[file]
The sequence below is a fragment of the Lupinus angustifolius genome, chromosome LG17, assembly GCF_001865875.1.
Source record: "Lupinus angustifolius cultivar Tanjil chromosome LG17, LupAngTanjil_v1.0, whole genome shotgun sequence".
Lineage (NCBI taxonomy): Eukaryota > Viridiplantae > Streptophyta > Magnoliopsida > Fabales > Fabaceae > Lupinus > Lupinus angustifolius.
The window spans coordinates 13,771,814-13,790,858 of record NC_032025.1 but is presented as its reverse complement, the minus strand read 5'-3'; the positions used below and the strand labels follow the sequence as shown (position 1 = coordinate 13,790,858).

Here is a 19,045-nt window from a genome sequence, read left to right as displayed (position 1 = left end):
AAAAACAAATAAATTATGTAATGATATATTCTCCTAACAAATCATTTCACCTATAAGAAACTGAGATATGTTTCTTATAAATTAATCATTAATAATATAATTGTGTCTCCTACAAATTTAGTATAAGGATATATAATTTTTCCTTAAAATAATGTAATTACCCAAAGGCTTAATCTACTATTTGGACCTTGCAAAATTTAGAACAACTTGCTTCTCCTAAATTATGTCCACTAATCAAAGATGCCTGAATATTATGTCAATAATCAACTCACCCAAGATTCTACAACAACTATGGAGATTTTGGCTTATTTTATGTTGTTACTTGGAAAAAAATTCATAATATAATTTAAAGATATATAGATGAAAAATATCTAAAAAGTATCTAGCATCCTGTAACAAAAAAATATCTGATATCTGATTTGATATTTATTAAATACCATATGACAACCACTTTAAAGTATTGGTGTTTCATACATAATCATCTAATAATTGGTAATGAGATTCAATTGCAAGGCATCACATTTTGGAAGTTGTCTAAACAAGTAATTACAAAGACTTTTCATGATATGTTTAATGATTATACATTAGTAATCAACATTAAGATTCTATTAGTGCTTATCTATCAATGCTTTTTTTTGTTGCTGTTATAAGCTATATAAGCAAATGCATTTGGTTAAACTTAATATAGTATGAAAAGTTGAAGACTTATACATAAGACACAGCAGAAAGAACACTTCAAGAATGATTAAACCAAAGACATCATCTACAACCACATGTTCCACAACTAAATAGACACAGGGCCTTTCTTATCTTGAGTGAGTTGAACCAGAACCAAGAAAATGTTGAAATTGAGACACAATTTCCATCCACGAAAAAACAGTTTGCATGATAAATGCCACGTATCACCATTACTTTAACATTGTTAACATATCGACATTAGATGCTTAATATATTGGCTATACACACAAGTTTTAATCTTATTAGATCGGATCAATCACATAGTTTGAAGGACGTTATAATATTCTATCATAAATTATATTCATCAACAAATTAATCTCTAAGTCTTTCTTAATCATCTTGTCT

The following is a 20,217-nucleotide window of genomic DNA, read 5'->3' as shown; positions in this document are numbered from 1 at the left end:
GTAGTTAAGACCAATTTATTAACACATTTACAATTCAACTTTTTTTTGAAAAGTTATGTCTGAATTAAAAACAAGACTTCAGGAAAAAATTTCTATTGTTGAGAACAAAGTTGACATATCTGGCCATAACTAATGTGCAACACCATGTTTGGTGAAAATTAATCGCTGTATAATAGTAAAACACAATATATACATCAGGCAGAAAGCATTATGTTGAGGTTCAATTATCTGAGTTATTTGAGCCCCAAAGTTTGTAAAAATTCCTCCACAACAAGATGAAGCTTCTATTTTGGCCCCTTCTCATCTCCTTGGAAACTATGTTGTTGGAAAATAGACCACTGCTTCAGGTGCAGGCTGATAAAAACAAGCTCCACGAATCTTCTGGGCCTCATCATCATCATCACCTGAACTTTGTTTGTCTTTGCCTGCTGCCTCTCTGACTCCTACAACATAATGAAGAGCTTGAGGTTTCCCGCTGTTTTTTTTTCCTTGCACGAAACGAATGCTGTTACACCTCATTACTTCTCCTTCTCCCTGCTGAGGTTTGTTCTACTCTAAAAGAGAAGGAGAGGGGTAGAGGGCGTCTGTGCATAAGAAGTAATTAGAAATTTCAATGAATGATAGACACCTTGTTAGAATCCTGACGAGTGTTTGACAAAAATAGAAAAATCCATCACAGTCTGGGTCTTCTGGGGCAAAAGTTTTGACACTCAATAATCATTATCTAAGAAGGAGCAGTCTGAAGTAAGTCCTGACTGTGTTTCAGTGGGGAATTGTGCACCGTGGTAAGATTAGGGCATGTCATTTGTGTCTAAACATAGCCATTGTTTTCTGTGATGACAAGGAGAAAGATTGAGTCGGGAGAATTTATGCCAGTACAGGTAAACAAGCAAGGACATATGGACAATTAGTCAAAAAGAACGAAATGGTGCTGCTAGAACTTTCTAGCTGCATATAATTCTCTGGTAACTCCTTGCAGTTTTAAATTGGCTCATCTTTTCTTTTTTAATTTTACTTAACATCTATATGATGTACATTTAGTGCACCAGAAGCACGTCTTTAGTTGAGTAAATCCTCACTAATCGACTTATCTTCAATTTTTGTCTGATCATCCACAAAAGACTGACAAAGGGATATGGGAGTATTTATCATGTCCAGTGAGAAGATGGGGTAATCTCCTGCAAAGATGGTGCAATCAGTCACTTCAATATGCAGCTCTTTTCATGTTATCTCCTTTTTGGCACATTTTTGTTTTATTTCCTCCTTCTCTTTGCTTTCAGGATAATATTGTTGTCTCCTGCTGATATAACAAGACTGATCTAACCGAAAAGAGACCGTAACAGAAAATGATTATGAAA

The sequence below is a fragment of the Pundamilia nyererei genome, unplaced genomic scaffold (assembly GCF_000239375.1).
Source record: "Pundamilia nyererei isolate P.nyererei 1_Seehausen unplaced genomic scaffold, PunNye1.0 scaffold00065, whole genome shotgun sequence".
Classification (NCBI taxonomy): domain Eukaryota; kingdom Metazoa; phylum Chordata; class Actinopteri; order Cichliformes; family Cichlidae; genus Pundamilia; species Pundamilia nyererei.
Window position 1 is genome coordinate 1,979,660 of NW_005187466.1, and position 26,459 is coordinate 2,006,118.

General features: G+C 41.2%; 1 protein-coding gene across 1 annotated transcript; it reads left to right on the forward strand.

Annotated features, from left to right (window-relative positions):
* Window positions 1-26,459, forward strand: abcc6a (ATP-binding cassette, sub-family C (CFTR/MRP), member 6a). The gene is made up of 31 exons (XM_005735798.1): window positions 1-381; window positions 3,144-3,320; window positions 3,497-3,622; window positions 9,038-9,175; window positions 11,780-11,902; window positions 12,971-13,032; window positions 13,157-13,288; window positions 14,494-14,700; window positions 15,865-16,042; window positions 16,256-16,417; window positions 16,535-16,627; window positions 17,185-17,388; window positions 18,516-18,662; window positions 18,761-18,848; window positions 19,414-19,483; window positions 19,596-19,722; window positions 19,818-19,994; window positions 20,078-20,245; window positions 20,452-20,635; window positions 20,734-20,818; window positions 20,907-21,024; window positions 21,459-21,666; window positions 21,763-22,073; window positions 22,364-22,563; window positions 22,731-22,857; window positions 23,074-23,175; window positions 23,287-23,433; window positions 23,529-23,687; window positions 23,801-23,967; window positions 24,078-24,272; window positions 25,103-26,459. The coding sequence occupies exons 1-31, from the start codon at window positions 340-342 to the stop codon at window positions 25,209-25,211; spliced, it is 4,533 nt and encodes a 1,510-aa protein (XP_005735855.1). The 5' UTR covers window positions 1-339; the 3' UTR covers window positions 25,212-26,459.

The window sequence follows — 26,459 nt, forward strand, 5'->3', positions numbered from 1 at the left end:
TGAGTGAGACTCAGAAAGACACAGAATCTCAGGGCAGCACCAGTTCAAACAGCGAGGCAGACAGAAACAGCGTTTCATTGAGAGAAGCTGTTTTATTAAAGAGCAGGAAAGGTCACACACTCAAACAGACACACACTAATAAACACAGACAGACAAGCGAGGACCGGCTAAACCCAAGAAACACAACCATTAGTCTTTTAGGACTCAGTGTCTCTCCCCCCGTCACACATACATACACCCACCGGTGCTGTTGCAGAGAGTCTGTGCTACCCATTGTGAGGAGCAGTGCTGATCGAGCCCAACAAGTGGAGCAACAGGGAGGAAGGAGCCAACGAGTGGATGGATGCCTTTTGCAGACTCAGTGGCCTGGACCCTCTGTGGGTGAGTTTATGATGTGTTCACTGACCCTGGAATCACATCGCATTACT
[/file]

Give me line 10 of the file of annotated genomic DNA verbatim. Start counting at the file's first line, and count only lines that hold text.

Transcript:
Source record: "Pundamilia nyererei isolate P.nyererei 1_Seehausen unplaced genomic scaffold, PunNye1.0 scaffold00065, whole genome shotgun sequence".